Saturday, March 30, 2019

Andrew McCarthy: No Winners In The 'Collusion' Wars

This is absolutely worth a read:
   Obviously, Attorney General William Barr’s letter outlining Special Counsel Robert Mueller’s final report has not put an end to our confusion. There are still two camps relying on the ambiguity of the word collusion to argue their opposing positions, indignant that anyone could disagree.
   To repeat what we’ve stressed with only middling success for a couple of years: Collusion has two meanings. There is the general, overarching meaning: Collusion always denotes concerted activity, though not of any particular kind — it can be good or bad, benign or sinister, admirable or unsavory. Then there is what, in the context of a criminal investigation, is a very specific meaning: collusion as criminal conspiracy — an agreement between two or more people to engage in conduct that violates a criminal law (which, in the law’s eyes, makes the agreement just as criminal as the crime that is the agreement’s objective).
   It is this second, narrow sense that the special counsel is talking about when he reports finding no collusion. Indeed, Mueller (as reflected in the attorney general’s letter) tries to avoid the confusion by not invoking “collusion”; he discusses whether the president or his campaign “conspired or coordinated” with Russia.
   In addition, he undertakes to clarify that, by “coordinated,” he means an “agreement — tacit or express — between the Trump campaign and the Russian government on election interference.” To be sure, this clarification itself invites some confusion because “election interference” is yet another ambiguous term. As we’ve just pointed out, a conspiracy is an agreement to commit a crime. There is no crime called “interference.” The word just means to interrupt, influence, or somehow affect some activity. As with “collusion,” some “interference” is legal and some is criminal.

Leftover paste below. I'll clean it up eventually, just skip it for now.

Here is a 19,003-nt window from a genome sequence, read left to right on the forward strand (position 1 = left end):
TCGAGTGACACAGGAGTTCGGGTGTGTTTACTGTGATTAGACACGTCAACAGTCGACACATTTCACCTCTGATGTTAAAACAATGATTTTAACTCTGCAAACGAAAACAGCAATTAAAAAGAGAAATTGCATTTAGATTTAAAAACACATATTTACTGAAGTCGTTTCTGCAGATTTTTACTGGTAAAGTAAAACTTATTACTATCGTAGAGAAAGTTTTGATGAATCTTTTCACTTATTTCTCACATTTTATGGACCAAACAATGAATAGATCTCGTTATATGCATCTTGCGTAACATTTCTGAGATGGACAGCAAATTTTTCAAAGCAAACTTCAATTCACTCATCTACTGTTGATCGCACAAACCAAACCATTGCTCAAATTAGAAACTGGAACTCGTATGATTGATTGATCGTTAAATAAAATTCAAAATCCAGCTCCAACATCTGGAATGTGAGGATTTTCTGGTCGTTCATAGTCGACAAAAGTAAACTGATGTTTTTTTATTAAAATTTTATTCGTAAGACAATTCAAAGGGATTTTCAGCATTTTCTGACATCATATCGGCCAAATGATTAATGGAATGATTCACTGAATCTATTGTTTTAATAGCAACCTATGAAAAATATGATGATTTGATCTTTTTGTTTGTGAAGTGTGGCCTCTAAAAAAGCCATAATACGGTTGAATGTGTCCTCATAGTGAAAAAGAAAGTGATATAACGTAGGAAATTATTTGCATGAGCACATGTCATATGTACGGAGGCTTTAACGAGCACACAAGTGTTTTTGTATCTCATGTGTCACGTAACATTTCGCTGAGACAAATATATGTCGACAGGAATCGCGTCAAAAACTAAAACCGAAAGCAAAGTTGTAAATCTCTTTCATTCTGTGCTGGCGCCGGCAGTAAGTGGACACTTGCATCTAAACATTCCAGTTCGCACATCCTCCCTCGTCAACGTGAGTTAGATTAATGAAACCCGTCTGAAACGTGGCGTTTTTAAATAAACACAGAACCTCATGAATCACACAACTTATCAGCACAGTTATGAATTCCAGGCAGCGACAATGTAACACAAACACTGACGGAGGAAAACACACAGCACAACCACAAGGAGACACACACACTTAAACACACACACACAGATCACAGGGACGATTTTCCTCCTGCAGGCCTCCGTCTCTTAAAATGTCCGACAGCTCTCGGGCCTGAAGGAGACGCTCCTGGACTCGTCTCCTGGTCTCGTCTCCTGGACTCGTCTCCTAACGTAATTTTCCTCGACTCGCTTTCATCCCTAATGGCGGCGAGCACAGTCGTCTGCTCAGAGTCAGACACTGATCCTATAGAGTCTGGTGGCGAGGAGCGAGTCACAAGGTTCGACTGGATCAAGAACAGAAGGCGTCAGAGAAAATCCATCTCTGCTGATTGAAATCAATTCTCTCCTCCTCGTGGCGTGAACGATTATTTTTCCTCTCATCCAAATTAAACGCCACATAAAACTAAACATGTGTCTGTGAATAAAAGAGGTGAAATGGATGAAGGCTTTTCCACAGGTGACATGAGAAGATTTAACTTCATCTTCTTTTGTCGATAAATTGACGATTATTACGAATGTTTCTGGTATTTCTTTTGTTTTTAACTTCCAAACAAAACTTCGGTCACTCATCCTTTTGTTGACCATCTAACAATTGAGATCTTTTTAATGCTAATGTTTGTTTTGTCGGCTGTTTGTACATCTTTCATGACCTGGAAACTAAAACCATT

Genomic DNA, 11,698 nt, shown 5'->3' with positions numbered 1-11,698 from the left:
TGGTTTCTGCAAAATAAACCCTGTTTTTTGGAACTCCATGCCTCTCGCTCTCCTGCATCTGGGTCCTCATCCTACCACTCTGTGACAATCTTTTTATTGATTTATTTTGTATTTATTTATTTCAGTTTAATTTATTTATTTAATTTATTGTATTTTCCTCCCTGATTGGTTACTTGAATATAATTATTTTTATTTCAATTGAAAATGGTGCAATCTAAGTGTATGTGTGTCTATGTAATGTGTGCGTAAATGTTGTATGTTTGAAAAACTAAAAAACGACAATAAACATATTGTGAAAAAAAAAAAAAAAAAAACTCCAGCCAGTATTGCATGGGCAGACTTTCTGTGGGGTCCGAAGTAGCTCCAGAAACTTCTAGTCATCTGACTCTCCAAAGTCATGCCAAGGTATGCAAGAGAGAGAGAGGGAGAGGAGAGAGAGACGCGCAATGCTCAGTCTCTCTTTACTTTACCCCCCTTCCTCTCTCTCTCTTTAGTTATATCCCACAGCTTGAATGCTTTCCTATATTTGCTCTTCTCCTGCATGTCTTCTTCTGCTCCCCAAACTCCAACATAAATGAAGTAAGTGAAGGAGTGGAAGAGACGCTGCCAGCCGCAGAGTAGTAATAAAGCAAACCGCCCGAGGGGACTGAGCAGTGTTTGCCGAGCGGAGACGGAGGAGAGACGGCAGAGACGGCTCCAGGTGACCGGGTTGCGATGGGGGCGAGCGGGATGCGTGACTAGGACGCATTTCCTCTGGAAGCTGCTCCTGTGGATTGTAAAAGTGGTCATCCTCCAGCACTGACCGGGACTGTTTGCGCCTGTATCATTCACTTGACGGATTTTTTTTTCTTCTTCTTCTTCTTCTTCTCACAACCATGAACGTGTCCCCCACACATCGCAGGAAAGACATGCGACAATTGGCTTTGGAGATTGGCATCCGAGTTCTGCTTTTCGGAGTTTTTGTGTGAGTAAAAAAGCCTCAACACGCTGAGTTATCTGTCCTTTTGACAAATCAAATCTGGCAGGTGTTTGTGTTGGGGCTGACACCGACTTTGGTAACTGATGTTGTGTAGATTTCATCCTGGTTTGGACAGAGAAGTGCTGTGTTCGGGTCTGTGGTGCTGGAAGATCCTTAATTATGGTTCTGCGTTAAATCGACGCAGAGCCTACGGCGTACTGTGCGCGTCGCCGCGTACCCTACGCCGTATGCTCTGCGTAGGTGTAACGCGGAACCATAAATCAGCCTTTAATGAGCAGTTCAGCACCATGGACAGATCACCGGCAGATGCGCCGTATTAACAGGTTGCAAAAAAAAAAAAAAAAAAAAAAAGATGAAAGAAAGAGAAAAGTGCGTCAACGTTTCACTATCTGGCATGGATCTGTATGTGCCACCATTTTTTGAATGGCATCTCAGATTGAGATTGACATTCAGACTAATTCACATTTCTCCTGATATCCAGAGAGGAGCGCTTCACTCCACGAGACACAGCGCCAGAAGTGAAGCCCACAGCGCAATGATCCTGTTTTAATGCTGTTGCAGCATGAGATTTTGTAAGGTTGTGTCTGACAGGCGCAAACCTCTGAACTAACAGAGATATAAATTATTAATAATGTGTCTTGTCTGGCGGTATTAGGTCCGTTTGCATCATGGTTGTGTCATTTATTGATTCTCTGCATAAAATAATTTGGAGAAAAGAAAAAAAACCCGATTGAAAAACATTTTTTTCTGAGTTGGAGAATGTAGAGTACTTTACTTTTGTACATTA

Nevertheless, Mueller is unmistakably referring to the criminal kind of interference. Barr’s letter informs us that when the special counsel speaks of Russia’s “election interference,” he is referring to two schemes: the first to conduct “disinformation and social media operations”; and the second to conduct “computer hacking operations.” Mueller found that the objectives of both of these schemes violated federal criminal law. This finding is more convincing with respect to hacking, an obvious crime, than it is with respect to the propaganda activities — which the special counsel alleged to be a “conspiracy to defraud the United States” by impairing the ability of government agencies (the Federal Election Commission, the Justice Department, and the State Department) to administer federal regulations relating to “foreign involvement in certain domestic activities.”
   It is not my purpose to quibble over this theory of fraud. (As explained before, I am not a fan — enough said.) I simply mean to clarify what Mueller found. When he concluded that the Trump campaign did not commit the crime of conspiracy, all he meant was that the campaign was not complicit in Russia’s hacking or its social-media propaganda operation. Period.
  In their giddiness this week, Trump advocates have inflated this finding into a Mueller pronouncement that “there was no collusion with Russia.” That is not what he said. Mueller did not conclude that, apart from the two criminal schemes, Russia refrained from all activities that could influence an election. And he did not say that Trump-campaign officials had no meaningful associations and engaged in no concerted activity with operatives of the Kremlin.


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